At the poultry plant where Navarro worked, company officials rejected the notion that chemicals killed him.
During the investigation at the plant, inspectors and plant workers offered a raft of complaints. They said they suffered from irritation to their respiratory system, two reported “coughing up blood” and still others had “various skin diseases,” an OSHA report said.
The OSHA report cited chemicals as the suspected cause of the workers’ ailments.
Faster pace, fewer inspectors
If the White House signs off on the USDA’s proposed regulations as expected, poultry plants could speed up their slaughter lines later this year. The maximum speed for chickens would increase from 140 birds per minute to 175 per minute, and for turkeys, from 45 birds to 55 per minute. Workers, who already often complain of carpal tunnel and other musculoskeletal disorders, may have to pluck, cut and sort birds even faster.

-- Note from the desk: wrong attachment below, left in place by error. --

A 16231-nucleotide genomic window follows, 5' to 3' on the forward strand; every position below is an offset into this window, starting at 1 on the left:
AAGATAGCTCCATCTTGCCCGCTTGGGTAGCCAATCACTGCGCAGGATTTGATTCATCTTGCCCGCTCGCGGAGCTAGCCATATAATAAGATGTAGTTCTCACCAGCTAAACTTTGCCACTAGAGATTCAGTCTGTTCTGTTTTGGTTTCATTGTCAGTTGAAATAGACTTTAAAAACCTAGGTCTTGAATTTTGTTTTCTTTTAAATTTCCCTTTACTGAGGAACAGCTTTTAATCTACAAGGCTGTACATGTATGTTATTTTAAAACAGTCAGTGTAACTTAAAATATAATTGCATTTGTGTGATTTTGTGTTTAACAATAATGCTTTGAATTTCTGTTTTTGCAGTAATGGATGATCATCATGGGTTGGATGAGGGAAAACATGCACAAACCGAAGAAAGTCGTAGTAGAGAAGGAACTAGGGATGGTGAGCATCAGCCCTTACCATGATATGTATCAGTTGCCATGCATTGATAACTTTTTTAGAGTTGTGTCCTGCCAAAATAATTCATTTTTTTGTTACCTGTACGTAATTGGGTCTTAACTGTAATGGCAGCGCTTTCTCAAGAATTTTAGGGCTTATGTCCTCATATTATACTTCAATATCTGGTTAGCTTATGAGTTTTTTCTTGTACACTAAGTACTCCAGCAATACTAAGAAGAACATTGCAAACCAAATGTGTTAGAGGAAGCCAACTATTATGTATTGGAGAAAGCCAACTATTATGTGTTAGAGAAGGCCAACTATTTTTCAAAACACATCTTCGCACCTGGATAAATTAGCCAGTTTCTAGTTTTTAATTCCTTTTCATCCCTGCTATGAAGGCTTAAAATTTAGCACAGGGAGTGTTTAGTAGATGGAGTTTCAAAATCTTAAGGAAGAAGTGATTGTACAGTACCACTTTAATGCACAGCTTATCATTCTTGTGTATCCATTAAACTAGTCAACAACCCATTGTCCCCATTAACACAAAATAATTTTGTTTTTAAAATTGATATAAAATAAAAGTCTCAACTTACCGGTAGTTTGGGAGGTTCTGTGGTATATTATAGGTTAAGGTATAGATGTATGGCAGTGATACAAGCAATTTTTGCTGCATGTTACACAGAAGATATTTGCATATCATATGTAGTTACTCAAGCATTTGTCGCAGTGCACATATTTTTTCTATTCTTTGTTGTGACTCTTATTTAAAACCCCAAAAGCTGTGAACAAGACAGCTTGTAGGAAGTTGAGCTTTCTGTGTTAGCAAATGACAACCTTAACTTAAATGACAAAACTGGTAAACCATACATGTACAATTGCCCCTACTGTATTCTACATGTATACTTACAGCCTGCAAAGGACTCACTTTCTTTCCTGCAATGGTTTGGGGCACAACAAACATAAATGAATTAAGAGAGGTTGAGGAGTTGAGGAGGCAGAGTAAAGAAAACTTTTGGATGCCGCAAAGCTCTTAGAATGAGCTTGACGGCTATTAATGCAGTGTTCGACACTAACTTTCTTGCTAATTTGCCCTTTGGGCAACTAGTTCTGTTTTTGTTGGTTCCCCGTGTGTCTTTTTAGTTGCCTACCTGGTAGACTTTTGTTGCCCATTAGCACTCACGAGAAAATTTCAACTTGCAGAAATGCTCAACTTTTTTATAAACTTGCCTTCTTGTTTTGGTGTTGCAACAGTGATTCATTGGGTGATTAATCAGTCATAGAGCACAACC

At the same time, the new regulations would reduce the number of federal health inspectors in the plants by as much as 40 percent.
The proposed rules grew out of a USDA pilot program, which agency officials said was designed to enhance food safety by reducing pathogens. There are financial incentives for both the USDA and the industry: The agency expects to save $90 million during the next three years through staff reductions, and poultry plants could save more than $200 million annually.
The combination of faster processing and fewer government eyeballs means that companies will increasingly rely on chemicals to keep the poultry free of contaminants, according to interviews with six current and former USDA inspectors who have worked in a range of plants across the country where slaughter line speeds have accelerated.
“They don’t talk about it publicly, but the line speeds are so fast, they are not spotting contamination, like fecal matter, as the birds pass by,” said Phyllis McKelvey, who worked as a USDA poultry inspector for 14 years until she retired in 2010. “Their attitude is, let the chemicals do the work.”
In plants where line speeds have increased, more chemical treatments have been added. Plants that used as few as one or two rinses, sprays or soaks now use as many as four or more.